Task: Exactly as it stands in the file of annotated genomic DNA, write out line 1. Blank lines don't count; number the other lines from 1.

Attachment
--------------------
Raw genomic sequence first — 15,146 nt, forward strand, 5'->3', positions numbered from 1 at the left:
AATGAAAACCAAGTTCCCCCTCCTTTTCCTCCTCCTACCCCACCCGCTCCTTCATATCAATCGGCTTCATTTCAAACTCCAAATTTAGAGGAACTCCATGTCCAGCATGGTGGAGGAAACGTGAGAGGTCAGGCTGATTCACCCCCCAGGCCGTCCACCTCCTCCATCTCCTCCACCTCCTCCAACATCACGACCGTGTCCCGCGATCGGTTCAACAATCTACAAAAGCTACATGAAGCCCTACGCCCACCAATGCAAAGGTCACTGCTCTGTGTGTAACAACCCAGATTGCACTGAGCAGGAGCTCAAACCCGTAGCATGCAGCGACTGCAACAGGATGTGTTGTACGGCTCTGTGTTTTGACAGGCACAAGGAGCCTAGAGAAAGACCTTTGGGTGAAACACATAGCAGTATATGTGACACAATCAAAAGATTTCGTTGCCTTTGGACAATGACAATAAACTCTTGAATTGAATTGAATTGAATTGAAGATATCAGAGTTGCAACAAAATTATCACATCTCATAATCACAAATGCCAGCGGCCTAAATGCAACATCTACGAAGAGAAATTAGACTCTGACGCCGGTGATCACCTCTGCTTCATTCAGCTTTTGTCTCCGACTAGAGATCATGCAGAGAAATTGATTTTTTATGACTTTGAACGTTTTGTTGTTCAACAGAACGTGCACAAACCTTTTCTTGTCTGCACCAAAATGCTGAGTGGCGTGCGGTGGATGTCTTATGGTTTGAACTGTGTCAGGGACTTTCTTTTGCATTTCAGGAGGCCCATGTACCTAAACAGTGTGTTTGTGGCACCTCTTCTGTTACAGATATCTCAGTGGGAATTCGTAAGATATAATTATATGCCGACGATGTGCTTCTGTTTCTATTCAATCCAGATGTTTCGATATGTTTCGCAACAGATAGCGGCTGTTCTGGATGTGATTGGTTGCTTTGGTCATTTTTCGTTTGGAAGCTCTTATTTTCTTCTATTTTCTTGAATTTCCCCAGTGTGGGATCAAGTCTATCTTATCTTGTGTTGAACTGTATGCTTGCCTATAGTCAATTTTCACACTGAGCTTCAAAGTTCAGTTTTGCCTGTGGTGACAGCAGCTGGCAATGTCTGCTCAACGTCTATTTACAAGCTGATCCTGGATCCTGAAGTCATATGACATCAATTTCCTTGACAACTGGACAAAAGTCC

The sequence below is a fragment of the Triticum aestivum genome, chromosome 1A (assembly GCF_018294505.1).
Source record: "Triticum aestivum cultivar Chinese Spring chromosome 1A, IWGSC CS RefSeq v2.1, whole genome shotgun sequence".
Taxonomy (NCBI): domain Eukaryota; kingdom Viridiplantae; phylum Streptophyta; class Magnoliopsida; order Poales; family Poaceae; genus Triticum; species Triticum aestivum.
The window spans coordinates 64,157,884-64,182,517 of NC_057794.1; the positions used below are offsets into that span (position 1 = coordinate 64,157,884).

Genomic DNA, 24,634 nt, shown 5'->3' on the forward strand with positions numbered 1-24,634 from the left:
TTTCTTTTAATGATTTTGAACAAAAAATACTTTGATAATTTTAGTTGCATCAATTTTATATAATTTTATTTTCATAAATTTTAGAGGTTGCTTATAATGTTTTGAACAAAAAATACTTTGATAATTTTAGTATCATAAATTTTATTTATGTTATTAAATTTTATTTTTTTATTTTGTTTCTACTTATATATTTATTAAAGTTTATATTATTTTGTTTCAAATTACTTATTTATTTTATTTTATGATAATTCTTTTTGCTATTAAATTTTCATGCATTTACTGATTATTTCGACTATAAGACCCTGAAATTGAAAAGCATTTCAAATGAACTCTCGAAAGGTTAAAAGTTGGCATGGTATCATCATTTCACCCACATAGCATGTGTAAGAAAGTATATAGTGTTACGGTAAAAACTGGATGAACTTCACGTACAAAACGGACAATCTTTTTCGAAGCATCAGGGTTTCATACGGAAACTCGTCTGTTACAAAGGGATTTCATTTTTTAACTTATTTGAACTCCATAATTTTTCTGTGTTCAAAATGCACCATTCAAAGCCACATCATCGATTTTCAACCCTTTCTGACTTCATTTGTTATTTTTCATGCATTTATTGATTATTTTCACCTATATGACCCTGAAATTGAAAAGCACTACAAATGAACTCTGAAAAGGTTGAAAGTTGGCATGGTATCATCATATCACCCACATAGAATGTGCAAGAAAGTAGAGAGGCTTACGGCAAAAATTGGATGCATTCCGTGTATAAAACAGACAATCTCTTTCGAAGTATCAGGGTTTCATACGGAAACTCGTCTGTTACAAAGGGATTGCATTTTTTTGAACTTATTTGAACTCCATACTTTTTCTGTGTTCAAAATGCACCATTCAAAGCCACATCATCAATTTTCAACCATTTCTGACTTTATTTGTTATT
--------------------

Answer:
Raw genomic sequence first — 15,146 nt, forward strand, 5'->3', positions numbered from 1 at the left: